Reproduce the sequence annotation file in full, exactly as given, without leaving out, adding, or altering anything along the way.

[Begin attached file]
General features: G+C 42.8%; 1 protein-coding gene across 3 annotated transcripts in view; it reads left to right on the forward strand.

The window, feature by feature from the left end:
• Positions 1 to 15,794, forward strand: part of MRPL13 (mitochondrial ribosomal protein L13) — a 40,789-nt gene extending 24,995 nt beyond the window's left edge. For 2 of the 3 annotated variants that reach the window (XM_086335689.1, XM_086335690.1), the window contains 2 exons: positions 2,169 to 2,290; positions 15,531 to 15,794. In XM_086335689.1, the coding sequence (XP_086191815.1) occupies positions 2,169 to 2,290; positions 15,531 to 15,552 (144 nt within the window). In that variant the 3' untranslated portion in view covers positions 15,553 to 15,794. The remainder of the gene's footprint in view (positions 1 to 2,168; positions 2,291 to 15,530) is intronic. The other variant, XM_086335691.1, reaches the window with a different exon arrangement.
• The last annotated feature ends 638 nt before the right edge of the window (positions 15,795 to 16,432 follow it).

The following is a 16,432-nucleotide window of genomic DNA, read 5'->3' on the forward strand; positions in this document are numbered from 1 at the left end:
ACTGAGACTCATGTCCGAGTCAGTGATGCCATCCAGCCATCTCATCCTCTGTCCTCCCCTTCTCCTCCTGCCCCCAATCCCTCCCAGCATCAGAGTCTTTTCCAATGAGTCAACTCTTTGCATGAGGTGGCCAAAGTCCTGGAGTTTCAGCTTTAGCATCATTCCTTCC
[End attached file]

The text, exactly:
General features: G+C 42.8%; 1 protein-coding gene across 3 annotated transcripts in view; it reads left to right on the forward strand.

The window, feature by feature from the left end:
• Positions 1 to 15,794, forward strand: part of MRPL13 (mitochondrial ribosomal protein L13) — a 40,789-nt gene extending 24,995 nt beyond the window's left edge. For 2 of the 3 annotated variants that reach the window (XM_086335689.1, XM_086335690.1), the window contains 2 exons: positions 2,169 to 2,290; positions 15,531 to 15,794. In XM_086335689.1, the coding sequence (XP_086191815.1) occupies positions 2,169 to 2,290; positions 15,531 to 15,552 (144 nt within the window). In that variant the 3' untranslated portion in view covers positions 15,553 to 15,794. The remainder of the gene's footprint in view (positions 1 to 2,168; positions 2,291 to 15,530) is intronic. The other variant, XM_086335691.1, reaches the window with a different exon arrangement.
• The last annotated feature ends 638 nt before the right edge of the window (positions 15,795 to 16,432 follow it).

The following is a 16,432-nucleotide window of genomic DNA, read 5'->3' on the forward strand; positions in this document are numbered from 1 at the left end:
ACTGAGACTCATGTCCGAGTCAGTGATGCCATCCAGCCATCTCATCCTCTGTCCTCCCCTTCTCCTCCTGCCCCCAATCCCTCCCAGCATCAGAGTCTTTTCCAATGAGTCAACTCTTTGCATGAGGTGGCCAAAGTCCTGGAGTTTCAGCTTTAGCATCATTCCTTCC